2.4. Improving stability of the activated sludge process . . . . . . . . . . . . . . . . . . . . . . . . . . . . . . . . . . . . . . . . . . . . . . . . . . . . . . . . . 7

    2.5. Nutrient recovery . . . . . . . . . . . . . . . . . . . . . . . . . . . . . . . . . . . . . . . . . . . . . . . . . . . . . . . . . . . . . . . . . . . . . . . . . . . . . . . . . . . . . . . . 7

    2.6. Reduced space requirement . . . . . . . . . . . . . . . . . . . . . . . . . . . . . . . . . . . . . . . . . . . . . . . . . . . . . . . . . . . . . . . . . . . . . . . . . . . . . . 7

    3. Anaerobic treatment of wastewater . . . . . . . . . . . . . . . . . . . . . . . . . . . . . . . . . . . . . . . . . . . . . . . . . . . . . . . . . . . . . . . . . . . . . . . . . . . . . 7

    3.1. Mechanical pulping effluents . . . . . . . . . . . . . . . . . . . . . . . . . . . . . . . . . . . . . . . . . . . . . . . . . . . . . . . . . . . . . . . . . . . . . . . . . . . . . 8

    3.2. Chemical pulping effluents . . . . . . . . . . . . . . . . . . . . . . . . . . . . . . . . . . . . . . . . . . . . . . . . . . . . . . . . . . . . . . . . . . . . . . . . . . . . . . . 9

    3.3. Semi-chemical pulping effluents . . . . . . . . . . . . . . . . . . . . . . . . . . . . . . . . . . . . . . . . . . . . . . . . . . . . . . . . . . . . . . . . . . . . . . . . . . 9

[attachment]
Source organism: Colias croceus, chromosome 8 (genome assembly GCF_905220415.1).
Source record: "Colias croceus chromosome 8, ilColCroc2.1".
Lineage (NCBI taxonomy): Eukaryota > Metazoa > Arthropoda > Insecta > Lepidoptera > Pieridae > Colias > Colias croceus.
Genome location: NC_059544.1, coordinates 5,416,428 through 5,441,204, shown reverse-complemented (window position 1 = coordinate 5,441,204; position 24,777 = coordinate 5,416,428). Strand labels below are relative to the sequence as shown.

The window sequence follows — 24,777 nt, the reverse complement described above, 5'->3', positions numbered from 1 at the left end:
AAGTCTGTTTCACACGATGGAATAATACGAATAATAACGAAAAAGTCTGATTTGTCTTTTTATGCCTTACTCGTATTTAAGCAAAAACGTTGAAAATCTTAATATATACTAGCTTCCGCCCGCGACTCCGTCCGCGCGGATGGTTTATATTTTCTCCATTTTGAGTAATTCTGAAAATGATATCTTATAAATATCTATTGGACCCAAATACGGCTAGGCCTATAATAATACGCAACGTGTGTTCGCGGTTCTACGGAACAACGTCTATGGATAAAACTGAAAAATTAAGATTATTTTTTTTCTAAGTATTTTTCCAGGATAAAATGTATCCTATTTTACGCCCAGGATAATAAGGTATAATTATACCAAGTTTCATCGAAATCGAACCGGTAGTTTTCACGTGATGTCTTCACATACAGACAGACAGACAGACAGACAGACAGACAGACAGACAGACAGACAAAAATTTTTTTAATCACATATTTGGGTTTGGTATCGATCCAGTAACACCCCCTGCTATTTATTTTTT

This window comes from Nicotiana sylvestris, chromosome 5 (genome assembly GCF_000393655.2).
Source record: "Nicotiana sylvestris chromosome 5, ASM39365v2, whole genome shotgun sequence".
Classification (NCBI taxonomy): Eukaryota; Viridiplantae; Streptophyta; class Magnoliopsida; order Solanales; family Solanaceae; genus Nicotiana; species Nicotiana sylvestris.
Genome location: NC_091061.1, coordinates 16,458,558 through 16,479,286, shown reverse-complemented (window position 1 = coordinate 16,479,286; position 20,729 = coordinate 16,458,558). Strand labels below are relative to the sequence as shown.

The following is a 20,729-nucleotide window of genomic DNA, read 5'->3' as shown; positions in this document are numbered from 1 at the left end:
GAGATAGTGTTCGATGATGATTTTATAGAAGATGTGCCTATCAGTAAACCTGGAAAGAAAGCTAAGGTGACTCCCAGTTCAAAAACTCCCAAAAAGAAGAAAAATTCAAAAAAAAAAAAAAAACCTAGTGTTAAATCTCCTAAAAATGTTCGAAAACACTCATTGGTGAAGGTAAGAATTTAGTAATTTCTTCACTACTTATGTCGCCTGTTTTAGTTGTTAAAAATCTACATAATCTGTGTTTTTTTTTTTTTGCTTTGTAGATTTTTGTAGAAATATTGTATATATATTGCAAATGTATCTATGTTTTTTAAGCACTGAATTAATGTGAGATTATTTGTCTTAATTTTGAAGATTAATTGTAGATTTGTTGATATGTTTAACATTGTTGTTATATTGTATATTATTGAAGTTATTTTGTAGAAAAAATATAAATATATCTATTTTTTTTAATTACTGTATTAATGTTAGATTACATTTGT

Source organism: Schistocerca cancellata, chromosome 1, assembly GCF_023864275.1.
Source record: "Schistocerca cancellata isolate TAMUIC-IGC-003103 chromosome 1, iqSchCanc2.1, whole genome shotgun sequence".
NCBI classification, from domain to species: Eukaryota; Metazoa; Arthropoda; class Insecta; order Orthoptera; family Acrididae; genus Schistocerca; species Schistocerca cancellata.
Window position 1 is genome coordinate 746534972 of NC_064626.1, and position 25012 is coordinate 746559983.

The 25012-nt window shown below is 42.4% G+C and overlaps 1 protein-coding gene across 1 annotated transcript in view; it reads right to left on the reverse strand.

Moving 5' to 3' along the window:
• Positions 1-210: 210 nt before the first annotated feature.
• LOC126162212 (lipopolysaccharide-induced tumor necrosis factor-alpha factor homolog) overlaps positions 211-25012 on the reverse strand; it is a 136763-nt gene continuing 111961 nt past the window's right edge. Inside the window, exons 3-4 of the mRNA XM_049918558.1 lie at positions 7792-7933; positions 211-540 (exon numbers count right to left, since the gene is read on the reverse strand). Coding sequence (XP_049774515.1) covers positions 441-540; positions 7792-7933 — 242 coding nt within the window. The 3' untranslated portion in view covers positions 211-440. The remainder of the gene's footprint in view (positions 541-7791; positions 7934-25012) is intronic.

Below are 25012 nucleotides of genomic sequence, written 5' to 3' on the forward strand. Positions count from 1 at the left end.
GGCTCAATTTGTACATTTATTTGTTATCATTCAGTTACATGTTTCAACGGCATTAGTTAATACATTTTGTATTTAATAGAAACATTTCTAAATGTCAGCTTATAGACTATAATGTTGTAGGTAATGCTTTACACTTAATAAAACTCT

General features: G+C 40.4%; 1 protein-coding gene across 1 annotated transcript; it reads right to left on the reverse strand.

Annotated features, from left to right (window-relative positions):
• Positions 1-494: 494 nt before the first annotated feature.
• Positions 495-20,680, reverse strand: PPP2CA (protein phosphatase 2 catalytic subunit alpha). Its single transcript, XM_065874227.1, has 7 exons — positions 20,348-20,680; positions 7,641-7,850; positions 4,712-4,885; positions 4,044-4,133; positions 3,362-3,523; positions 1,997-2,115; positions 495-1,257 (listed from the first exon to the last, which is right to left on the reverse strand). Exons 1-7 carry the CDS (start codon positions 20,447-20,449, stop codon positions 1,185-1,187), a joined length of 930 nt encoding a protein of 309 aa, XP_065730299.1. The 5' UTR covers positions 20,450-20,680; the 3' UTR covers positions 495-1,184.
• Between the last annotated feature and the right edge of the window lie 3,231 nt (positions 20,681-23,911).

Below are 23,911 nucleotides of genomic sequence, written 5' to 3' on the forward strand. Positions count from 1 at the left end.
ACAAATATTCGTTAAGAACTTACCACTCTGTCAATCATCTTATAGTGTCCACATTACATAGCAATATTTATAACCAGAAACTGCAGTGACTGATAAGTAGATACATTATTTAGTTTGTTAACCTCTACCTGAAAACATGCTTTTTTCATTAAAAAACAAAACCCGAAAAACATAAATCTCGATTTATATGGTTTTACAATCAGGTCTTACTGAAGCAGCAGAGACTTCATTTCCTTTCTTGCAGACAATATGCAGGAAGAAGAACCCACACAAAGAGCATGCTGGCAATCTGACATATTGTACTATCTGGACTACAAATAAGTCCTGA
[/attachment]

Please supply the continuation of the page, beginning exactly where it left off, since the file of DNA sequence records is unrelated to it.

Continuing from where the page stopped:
3.4. Effluents from paper and board production . . . . . . . . . . . . . . . . . . . . . . . . . . . . . . . . . . . . . . . . . . . . . . . . . . . . . . . . . . . . . . . . 9

    3.5. Bleaching effluents . . . . . . . . . . . . . . . . . . . . . . . . . . . . . . . . . . . . . . . . . . . . . . . . . . . . . . . . . . . . . . . . . . . . . . . . . . . . . . . . . . . . . . 9

    4. Inhibition, microbial acclimation/adaptation and mitigation strategies . . . . . . . . . . . . . . . . . . . . . . . . . . . . . . . . . . . . . . . . . . . . 10

    4.1. Microbial acclimation, adaptation and community shifts . . . . . . . . . . . . . . . . . . . . . . . . . . . . . . . . . . . . . . . . . . . . . . . . . . . 10

    4.2. Co-digestion of different in-mill streams . . . . . . . . . . . . . . . . . . . . . . . . . . . . . . . . . . . . . . . . . . . . . . . . . . . . . . . . . . . . . . . . . 11